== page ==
During her sojourn in England, Queen Hortense was the object of the most delicate attentions on the part of the ministers and of the élite of society-every one rivaled with the other, indeed, in making her sojourn agreeable.
Napoleon had perished on the rock of St. Helena on the 5th of May, 1821; and Hortense, left after that event to move about with greater freedom, visited her On the 1st of August, 1831, passports relatives at Rome, passing the summer arrived granting her permission to pass season at Arenenberg, a little property she through France to Switzerland. Hortense had purchased for herself near Constance, and her son visited on this occasion Chanand the winter at Augsburg, near her son. tilly, Ermenonville, Morfontaine, Saint Her brother Eugène had a country house | Denis, Rueil, Malmaison, and other places,
poignant reminiscences of fallen greatness. Arenenberg alone remained to her of all her former splendor. It was from Arenenberg that Louis Napoleon, who appears at the same epoch to have dropped the Charles, as he has since dropped the Louis, made his first attempt to regain an ancestral empire, by entering into the country at Strasburg in 1836. But, dismayed for the time being by the utter failure which attended upon this demonstration, he withdrew for a brief time to the United States, hastening back, however, when he heard of his mother's last illness, prepared to brave all dangers in the attempt to see her once more. His filial piety was rewarded by his mother dying, on the 5th of October, 1837, in the arms of a much-beloved son, thanking God who had reserved for her that last supreme comfort.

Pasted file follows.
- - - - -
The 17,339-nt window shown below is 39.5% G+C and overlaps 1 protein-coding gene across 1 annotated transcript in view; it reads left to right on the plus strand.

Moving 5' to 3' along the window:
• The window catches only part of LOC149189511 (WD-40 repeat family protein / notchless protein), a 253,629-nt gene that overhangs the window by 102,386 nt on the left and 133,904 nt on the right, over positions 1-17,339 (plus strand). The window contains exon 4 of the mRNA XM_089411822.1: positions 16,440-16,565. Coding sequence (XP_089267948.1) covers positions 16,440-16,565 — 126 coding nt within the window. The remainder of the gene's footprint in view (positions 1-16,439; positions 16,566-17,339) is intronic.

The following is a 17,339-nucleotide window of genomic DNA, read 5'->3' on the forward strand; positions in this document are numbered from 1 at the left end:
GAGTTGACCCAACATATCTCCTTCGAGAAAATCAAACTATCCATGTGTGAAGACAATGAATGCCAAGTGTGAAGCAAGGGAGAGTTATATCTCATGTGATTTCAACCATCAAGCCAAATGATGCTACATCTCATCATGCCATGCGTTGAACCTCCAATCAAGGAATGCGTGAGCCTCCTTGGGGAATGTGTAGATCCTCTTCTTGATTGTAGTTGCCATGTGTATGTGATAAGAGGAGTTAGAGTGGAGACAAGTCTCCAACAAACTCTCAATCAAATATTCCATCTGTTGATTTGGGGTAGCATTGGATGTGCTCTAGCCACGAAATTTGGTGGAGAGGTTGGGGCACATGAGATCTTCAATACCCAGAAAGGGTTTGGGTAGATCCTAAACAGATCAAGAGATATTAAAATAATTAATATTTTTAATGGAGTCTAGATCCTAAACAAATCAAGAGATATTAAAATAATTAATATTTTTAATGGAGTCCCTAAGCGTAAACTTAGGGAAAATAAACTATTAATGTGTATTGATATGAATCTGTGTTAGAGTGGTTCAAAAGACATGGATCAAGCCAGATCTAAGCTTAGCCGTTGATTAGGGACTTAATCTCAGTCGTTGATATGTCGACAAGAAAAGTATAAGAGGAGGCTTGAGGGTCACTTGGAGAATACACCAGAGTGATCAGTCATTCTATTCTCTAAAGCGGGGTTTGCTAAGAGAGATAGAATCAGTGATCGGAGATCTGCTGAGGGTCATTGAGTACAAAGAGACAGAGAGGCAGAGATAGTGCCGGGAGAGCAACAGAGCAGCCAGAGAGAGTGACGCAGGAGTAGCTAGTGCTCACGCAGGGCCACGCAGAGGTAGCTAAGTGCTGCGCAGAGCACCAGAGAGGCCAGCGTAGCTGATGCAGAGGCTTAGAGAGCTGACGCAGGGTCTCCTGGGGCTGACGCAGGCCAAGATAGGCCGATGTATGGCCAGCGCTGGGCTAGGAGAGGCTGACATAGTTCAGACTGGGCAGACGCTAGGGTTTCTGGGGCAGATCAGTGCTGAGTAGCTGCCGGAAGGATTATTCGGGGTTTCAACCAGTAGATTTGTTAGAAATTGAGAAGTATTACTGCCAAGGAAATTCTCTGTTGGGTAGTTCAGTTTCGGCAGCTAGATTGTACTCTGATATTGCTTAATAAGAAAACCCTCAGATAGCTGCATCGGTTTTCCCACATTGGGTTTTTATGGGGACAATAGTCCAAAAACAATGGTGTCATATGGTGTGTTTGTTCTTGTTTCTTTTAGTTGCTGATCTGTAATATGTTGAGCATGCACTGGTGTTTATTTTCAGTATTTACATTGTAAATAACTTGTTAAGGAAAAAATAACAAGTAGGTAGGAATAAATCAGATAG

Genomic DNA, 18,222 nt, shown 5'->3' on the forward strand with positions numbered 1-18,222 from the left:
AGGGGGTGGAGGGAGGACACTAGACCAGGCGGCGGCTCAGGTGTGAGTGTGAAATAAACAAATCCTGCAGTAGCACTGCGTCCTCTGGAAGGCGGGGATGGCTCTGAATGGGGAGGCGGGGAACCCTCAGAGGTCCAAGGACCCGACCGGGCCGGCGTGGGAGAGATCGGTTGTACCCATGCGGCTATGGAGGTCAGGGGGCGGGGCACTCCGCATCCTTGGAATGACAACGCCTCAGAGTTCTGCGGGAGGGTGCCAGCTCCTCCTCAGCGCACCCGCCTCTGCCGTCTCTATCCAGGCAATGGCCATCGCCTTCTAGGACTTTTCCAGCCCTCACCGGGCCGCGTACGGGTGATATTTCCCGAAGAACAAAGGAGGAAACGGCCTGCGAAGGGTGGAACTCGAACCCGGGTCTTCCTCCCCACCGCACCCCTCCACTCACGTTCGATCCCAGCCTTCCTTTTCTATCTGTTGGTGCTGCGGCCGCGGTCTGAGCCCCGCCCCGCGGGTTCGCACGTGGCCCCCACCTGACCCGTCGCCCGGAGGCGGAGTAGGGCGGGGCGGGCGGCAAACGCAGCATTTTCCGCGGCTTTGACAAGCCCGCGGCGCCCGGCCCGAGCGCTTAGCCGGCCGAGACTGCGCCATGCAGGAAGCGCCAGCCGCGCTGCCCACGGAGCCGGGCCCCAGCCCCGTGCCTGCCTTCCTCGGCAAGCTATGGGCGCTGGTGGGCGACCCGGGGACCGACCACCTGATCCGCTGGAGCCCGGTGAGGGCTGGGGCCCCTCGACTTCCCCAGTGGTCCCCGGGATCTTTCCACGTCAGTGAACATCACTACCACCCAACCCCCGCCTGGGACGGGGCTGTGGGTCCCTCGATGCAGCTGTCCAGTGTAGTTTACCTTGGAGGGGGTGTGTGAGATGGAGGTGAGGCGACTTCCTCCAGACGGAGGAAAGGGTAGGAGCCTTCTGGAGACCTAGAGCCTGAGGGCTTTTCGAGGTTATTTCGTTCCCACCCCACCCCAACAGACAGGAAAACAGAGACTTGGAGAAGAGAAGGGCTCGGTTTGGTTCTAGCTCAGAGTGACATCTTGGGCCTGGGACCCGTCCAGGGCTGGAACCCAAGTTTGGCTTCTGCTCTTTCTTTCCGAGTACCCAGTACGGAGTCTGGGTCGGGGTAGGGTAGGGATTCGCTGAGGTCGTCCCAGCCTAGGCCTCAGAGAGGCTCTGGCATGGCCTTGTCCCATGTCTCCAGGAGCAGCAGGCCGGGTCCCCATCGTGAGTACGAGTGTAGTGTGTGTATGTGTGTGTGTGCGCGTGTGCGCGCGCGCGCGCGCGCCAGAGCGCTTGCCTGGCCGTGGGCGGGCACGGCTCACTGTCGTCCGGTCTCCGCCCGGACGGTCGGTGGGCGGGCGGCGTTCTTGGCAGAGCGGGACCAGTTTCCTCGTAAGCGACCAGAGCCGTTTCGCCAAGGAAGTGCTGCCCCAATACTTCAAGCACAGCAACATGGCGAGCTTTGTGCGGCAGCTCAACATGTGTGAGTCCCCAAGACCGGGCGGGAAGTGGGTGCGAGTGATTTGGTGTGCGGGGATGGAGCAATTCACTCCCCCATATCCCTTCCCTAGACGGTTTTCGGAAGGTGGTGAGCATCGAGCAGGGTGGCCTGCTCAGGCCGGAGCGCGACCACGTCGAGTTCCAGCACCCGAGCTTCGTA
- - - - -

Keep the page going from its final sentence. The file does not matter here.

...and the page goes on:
endeared to the first, at least, by the most | Count de Tascher de la Pagerie, her cousin (Josephine was a De Tascher de la Pagerie), and were deposited in a catacomb opposite to that of the Empress Josephine in the ancient church of the lords of Buzenval. A mausoleum was raised over the vault in 1845 by Bartolini, of Florence; but one of the first melancholy duties of Louis Napoleon, when he became emperor, was to save the church of Rueil from the ruin by which it was threatened. The work of restoration of this interesting old church, the first stone of which had been laid in 1584 by Anthony I., King of Portugal, at that time an exile in France, was intrusted to Messieurs Eugène Lacroix and Manguin. Josephine and Hortense have now each their separate chapel, and a monumental statue adorns the latter, on the pedestal of which is the simple but pregnant inscription:
The remains of Queen Hortense were transferred from Switzerland to Rueil by
"A la Reine Hortense,
I recked not in my home,
In the tomb beneath the sod, Of the growth or fall of Rome,
Or the change of Europe's God.
But empires waxed and waned,
While unbroken and unstained-
Still see upon my side
The warrior-goddess stand:
Her lance with lifted hand.
As of yore in Homer's song,
Unchang'd she seems to wield,
Her grisly Gorgon shield.
Now unheeding at her feet,
All in silk and lace arrayed,